Chrysanthemum, a rather wide aura, the most interesting of  those studied, after the two geraniums; first, a silvery light around the edge of the leaf, then a band of pink lilac, in which are seen delicate tiny figures of an undulating form, putting one in mind of a double scallop of the Tejas tatwa kind, outside of which runs another band of pink lilac.
Carnation, petal, a beautiful aura, one-tenth of an inch, first a bright pink light along the rim of the leaf, above this several rows of faint pink diamonds, oblongated towards the right, with a square transparent hole or opening in the middle, on a general lavender background; above this a reddish-yellow band fading away.
Carnation, leaf, an exceedingly narrow aura, rather similar to that of the petal, beginning by a light rim, then four distinct rows of the minutest wavy greenish figures of diamonds, less regular and less angular than those of the petal, these rows being separated by a background of dark lavender, and above them a yellowish emanation, fading into invisibility.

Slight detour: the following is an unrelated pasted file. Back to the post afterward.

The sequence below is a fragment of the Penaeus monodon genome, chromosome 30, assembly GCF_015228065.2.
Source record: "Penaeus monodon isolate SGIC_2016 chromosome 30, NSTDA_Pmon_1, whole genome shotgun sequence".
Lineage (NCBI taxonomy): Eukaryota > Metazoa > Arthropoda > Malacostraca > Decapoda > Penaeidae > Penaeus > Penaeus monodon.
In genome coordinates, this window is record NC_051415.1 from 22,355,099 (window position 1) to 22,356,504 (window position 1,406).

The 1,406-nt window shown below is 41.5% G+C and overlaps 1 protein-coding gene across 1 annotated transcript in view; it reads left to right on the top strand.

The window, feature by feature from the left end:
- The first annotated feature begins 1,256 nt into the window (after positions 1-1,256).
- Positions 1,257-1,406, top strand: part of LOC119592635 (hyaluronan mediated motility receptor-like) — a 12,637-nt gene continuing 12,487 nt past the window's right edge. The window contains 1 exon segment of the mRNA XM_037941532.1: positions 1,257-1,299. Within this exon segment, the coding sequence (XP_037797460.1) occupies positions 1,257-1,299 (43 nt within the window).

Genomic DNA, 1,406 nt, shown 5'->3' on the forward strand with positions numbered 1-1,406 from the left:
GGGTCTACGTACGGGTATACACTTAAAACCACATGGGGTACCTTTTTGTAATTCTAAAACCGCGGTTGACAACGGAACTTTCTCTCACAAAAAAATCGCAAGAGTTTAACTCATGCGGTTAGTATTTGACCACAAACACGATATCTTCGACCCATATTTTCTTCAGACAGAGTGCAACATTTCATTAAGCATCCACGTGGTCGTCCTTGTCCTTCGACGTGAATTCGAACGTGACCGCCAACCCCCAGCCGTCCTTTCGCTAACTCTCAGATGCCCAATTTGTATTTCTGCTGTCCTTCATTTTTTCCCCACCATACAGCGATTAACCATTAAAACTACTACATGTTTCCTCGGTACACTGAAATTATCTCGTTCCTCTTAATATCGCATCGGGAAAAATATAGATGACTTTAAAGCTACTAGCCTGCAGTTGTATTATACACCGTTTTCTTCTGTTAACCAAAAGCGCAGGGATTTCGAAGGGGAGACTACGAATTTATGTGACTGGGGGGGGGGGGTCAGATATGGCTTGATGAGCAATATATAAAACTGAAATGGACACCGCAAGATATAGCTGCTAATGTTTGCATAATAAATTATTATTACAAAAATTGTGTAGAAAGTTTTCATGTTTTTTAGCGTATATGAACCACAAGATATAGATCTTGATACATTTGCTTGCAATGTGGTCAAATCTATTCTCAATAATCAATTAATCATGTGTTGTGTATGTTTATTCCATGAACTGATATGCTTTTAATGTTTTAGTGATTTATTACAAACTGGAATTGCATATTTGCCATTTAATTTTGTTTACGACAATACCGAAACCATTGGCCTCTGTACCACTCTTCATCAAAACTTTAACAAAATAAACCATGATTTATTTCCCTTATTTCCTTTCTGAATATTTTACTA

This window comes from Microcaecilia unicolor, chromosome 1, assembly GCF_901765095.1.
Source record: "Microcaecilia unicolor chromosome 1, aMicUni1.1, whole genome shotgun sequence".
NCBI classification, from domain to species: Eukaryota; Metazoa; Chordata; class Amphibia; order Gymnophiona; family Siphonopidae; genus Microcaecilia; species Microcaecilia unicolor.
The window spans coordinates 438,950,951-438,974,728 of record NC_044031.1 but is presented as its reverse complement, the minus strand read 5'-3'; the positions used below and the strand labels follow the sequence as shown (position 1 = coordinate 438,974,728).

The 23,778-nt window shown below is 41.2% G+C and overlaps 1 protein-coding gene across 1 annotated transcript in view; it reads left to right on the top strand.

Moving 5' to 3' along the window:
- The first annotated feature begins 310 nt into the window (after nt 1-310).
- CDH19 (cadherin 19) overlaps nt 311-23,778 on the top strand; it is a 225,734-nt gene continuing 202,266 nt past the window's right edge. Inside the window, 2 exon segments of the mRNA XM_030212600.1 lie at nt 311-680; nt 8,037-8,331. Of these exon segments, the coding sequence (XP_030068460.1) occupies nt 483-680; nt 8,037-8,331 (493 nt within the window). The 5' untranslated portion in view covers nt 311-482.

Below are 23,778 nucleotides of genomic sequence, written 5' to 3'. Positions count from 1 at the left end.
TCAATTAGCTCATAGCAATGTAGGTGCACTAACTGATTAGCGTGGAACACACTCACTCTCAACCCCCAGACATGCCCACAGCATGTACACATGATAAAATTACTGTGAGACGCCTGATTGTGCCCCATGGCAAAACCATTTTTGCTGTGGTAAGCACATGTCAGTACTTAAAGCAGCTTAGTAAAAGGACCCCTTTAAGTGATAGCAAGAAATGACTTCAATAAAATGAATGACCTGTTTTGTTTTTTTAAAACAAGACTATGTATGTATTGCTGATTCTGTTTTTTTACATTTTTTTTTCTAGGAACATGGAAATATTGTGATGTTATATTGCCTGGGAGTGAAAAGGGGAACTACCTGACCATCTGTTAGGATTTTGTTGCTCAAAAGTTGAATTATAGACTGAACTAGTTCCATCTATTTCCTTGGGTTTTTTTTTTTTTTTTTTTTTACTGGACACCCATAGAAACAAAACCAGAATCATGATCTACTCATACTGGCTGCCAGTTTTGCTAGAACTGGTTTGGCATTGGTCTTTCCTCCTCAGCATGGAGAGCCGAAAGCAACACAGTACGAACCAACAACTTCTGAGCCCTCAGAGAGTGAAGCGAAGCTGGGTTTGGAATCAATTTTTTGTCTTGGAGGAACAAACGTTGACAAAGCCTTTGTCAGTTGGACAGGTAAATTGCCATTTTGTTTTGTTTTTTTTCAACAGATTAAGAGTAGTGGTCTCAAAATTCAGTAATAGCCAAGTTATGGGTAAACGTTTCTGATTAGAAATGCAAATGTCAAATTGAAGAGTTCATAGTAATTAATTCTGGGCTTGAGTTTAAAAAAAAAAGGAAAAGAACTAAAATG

N.B. — All these auras were observed as they flow from the edge of the leaves held perpendicularly before the observer. It would seem that the more complicated is the outside form of the leaf, the prettier, more complicated in design is the aura; it seems also that the colors disappear with life, since the auras of dead leaves consist merely of a grayish mist. [*]